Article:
Is my youngest granddaughter advanced, as some in my family like to think? When I heard this claim made yet again the other day, I decided to do some research. My own gut-feeling was that the kid cruises along at the high end of the curve but it would be wise to refrain from informing the university of our budding genius.
I came by my gut-feelings thanks to watching two other children go from being babies, to toddlers to little girls. These children are the littlest one's sister and cousin. I was convinced the two girls were advanced. They weren't. They were bright. But that's it. Bright, by the way, is very comforting. It puts a lot of worries to rest.
So, what can the average 18-month-old do? A lot more than one might expect. I gleaned the following from PBS Parents and confirmed the numbers with further research.
- At 18 months, kids understand 200 or more words and use 68 words. (Keep in mind that a well-trained dog may understand something in the order of 200 words.)
- Between 16 and 23 months, children typically enjoy a spurt during which they acquire one or two words per day. By 23 months the average child can say about 200 words.
- At about 18 months, the average kid begins combining words to form phrases and even sentences.
Children understand a lot more than most of us realize. Choose your words carefully around little ones. They are listening and understanding. At least, this is true when it comes to their native language. Sometime after 6 months of age the ability to discriminate individual sounds in other languages takes a downward turn. The loss of this sensitivity is gradual but steady and with the passing of time a lot of this language ability is lost.
A senior I know says he has no ability to learn a new language. None. He worked in government for years, took French courses as a Canadian government employee and yet can't order dinner in a Quebec diner.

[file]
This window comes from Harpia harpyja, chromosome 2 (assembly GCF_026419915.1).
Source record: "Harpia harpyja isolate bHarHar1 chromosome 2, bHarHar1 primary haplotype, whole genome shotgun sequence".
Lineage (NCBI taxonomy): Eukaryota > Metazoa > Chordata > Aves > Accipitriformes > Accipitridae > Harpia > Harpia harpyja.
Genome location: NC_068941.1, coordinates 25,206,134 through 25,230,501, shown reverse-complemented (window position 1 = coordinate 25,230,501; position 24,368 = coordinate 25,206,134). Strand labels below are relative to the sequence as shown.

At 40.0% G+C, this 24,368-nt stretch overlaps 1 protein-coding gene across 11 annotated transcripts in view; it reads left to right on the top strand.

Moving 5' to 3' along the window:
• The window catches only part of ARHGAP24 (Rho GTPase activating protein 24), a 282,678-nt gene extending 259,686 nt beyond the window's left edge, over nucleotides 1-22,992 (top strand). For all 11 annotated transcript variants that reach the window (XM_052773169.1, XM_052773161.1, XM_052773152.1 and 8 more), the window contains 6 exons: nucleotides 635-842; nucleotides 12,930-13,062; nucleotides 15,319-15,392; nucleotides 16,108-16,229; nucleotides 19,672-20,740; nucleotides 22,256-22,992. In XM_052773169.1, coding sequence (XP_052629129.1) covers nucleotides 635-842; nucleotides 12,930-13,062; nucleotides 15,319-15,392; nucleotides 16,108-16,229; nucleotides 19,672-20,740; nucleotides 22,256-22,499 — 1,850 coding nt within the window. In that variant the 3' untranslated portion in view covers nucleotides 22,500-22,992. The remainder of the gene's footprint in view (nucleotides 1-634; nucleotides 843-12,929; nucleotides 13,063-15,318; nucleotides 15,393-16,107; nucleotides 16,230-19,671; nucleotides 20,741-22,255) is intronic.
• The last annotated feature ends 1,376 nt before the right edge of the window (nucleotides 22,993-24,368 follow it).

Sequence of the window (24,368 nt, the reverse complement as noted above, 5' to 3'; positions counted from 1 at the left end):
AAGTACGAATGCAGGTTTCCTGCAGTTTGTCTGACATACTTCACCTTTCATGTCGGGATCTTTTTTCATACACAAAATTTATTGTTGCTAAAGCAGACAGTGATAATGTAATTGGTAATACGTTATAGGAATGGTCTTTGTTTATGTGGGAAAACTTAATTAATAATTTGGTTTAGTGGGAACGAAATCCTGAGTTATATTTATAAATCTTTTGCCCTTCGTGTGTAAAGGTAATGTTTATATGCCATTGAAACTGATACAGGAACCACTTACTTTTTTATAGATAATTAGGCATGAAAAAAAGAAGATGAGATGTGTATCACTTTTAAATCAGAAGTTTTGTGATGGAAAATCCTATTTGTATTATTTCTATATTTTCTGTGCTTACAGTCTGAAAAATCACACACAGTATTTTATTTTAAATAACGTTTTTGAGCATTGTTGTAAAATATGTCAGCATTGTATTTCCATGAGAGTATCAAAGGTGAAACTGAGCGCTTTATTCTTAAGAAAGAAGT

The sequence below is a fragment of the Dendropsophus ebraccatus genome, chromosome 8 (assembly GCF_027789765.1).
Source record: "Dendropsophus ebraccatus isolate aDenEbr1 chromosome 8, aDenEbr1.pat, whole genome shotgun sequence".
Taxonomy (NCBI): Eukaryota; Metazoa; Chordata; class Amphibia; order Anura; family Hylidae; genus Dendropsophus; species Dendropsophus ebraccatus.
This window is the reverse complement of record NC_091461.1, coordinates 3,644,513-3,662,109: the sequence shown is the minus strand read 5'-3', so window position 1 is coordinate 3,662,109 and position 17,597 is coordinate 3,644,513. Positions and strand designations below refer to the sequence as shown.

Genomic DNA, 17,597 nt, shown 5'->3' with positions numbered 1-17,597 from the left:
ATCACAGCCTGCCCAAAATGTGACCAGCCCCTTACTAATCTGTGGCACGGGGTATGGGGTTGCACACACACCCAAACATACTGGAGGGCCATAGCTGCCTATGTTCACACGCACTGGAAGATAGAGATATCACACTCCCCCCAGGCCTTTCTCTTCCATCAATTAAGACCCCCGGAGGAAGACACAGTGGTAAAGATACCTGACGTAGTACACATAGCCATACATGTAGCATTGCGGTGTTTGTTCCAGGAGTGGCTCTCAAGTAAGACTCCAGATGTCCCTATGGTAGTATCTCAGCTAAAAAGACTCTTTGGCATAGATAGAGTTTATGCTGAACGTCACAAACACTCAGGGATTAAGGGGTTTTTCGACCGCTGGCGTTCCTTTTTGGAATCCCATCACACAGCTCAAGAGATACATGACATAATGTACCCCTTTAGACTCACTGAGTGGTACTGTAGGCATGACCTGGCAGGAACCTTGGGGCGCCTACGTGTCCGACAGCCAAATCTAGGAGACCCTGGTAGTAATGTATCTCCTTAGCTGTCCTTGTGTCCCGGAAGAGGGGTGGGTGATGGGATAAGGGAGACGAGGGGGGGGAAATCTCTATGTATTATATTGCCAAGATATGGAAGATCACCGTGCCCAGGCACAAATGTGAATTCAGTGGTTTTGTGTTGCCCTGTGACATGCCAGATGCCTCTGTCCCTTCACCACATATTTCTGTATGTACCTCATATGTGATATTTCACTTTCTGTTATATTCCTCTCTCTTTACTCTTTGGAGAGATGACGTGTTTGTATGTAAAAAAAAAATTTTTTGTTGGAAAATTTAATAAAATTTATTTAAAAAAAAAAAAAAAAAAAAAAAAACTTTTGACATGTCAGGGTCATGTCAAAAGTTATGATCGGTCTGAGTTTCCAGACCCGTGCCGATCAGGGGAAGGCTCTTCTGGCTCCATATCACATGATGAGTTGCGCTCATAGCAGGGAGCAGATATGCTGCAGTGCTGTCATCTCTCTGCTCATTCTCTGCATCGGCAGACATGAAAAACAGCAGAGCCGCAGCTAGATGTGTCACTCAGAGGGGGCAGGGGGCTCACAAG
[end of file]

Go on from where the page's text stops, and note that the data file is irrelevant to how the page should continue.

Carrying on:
Both the old geezer and the young toddler are actually just average. The old fellow may be at the lower end of the curve while my granddaughter may be nearer the top but neither is remarkable.
When I watch folk pushing children like my granddaughter, filling these children's heads with stories of their great abilities, I am reminded of the last two lines of the W.H. Auden poem The Average.
"He saw the shadow of an Average Man
Attempting the exceptional, and ran."
For me, there is no shame in being average. For one thing, I believe most of us are exceptional at certain things. Being exceptional, but only in limited areas, is also average. One must learn to appreciate and celebrate one's talents.
I like the way the Leadership Freak put it: "Believing exceptional is about everything and not one thing places exceptional out of reach. The impossibility of being exceptional at everything paralyzes legitimate passion for one thing." I believe it was this that foiled Auden's Mr. Average.
My senior friend should accept the reality that learning a new language is difficult for old geezers. His problems should come as no surprise. If he accepted this truth, maybe, just maybe, he could learn to speak French on the level of a two year old, order poutine in a Quebec restaurant and have French language comprehension skills on par with the family dog.